Undergraduate Academic Affairs
February 8, 2009
It may be a holiday, but for the University of Washington community, Martin Luther King Jr. Day is a day on and a day of meaning. “It means giving back to the community, getting involved with all types of people, and diversity,” said Allison Borte at the event kick-off rally for the Day of Service held on January 19, 2009. Diversity describes both the crowd of students, staff, faculty, and alumni that gathered and the volunteer projects they signed up for.
A junior majoring in English literature, Borte volunteered to plant trees for the “Keep Interlaken Ravine Native” project. Though not a student herself, Nicole Cabe, 25, heard about the event from a friend attending UW and signed up for a project to aid the foster care system, an issue she is passionate about.
In all, more than 1,400 volunteers committed their day off to some 60 different community projects. After the kick-off rally, volunteers headed off separately, but with one goal: make a difference. “This year in particular this day means a lot,” Cabe said, “because Obama reinstated its meaning: a day to remember what Dr. King stood for as a civil rights leader who wanted to build connections.”
Building connections and giving back
At Garfield High School, people connected with each other through workshops and preparing for the annual Martin Luther King Jr. Day rally and march. Jessica Salvador, a graduate student pursuing her Ph.D., was happy to see such a diverse crowd rallying together. “We’re all busy throughout the year,” she said, “so it’s nice to see everyone getting involved.”
Kelsey Rounds, a graduate nursing student, chose the project “Aprons for Toymakers” for the “ripple-effect” it will have in the community. Using salvaged fabric donated by Sew-It-Up-Seattle, volunteers made aprons to benefit The Giving Tree, an organization that employs homeless workers to make toys for underprivileged children.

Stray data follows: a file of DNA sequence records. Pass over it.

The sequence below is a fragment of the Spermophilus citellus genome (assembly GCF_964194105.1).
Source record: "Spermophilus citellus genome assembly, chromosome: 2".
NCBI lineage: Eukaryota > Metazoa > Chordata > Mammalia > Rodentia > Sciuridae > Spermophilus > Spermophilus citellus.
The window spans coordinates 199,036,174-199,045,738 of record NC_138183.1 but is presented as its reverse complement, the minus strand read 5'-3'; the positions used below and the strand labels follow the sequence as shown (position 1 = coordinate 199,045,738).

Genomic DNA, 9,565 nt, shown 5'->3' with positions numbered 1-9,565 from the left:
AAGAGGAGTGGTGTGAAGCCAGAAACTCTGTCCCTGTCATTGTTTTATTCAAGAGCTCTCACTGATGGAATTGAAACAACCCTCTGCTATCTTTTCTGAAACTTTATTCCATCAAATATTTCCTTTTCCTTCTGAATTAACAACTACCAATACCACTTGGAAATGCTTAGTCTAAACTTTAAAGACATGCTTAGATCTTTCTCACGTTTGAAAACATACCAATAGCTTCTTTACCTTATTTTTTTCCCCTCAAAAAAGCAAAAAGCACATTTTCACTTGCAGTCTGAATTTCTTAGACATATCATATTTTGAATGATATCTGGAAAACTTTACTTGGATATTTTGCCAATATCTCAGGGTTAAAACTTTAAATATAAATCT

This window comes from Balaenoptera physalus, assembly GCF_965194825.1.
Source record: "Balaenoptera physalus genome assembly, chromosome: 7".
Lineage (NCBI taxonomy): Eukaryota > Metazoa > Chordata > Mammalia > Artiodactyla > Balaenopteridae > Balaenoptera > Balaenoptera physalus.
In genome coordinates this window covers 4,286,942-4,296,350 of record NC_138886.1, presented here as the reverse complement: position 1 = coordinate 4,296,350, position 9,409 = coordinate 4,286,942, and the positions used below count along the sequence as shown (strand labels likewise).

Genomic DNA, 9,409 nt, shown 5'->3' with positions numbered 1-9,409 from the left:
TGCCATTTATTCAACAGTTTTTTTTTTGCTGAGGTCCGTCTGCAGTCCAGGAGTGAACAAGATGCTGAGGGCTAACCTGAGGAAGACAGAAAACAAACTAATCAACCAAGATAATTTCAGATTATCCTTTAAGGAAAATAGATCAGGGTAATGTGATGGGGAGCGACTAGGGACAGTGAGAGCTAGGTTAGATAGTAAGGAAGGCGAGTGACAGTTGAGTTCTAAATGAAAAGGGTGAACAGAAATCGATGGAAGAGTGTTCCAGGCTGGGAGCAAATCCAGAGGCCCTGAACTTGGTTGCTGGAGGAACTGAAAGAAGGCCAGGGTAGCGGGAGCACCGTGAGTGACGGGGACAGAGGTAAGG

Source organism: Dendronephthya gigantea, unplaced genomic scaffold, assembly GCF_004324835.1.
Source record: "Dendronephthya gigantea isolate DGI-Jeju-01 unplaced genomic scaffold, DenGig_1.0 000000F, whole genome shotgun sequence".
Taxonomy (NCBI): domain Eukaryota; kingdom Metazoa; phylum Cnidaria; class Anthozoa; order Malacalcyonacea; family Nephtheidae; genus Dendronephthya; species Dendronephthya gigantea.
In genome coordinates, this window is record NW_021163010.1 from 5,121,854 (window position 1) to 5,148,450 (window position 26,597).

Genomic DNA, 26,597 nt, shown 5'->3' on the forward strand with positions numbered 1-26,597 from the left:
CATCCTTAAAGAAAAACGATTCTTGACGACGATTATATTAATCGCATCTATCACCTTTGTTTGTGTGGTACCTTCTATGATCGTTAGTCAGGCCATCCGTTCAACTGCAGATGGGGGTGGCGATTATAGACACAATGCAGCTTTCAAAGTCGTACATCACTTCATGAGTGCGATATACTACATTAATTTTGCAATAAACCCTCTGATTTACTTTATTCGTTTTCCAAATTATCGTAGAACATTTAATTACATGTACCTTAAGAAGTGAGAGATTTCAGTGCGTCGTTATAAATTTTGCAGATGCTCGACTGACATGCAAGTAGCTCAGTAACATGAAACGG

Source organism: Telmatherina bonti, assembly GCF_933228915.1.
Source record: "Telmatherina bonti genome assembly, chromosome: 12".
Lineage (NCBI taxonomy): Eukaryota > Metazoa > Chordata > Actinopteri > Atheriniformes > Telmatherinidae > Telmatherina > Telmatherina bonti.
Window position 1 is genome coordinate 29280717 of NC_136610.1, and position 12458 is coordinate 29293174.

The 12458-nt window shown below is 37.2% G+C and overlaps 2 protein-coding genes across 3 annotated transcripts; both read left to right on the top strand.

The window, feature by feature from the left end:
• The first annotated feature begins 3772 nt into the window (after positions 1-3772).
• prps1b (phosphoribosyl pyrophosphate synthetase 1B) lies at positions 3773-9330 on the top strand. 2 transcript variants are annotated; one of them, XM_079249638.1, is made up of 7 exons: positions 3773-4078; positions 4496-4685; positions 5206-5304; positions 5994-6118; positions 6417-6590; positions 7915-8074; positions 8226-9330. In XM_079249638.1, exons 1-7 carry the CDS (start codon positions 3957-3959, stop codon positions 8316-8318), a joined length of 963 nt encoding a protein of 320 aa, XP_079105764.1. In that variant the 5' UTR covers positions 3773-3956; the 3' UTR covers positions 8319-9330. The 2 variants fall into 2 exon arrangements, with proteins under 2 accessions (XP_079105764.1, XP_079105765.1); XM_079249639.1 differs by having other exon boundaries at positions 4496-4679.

In his chosen profession, Rounds sees the effects of social issues, like unequal access to medical care, firsthand. He urges other students to reach out because it is too “easy to get caught up in a classroom where you intellectualize everything.”
Learning beyond the classroom
As an Ellis Civic Fellow, freshman Cynthia Wainaina is taking full advantage of her education, both within and beyond the classroom. Having immigrated to the United States four years ago, Wainaina found support for her education at UW through the Carlson Center in Undergraduate Academic Affairs. “I feel like so much has been given to me and I have so many more opportunities here than I would have had back in Kenya,” she said. “It’s a way for me to give back.”
Students in this fellowship program receive scholarship support enabling them to make a four-year commitment to community service. Today, they archived stories at the HAAS Foundation, an organization that connects underprivileged youth with sponsors for higher education. Junior Isar Mahanian said, “This project is interesting because you get to see how certain foundations work. Fund-raising is always an issue with companies trying to help others.”
Helping students discover the fullness of their talents is the cornerstone of education at the University of Washington and civic engagement is an essential part of that education. As Mahanian put it: “The learning aspect is just one part of your education. Getting involved in the community is just as valuable.”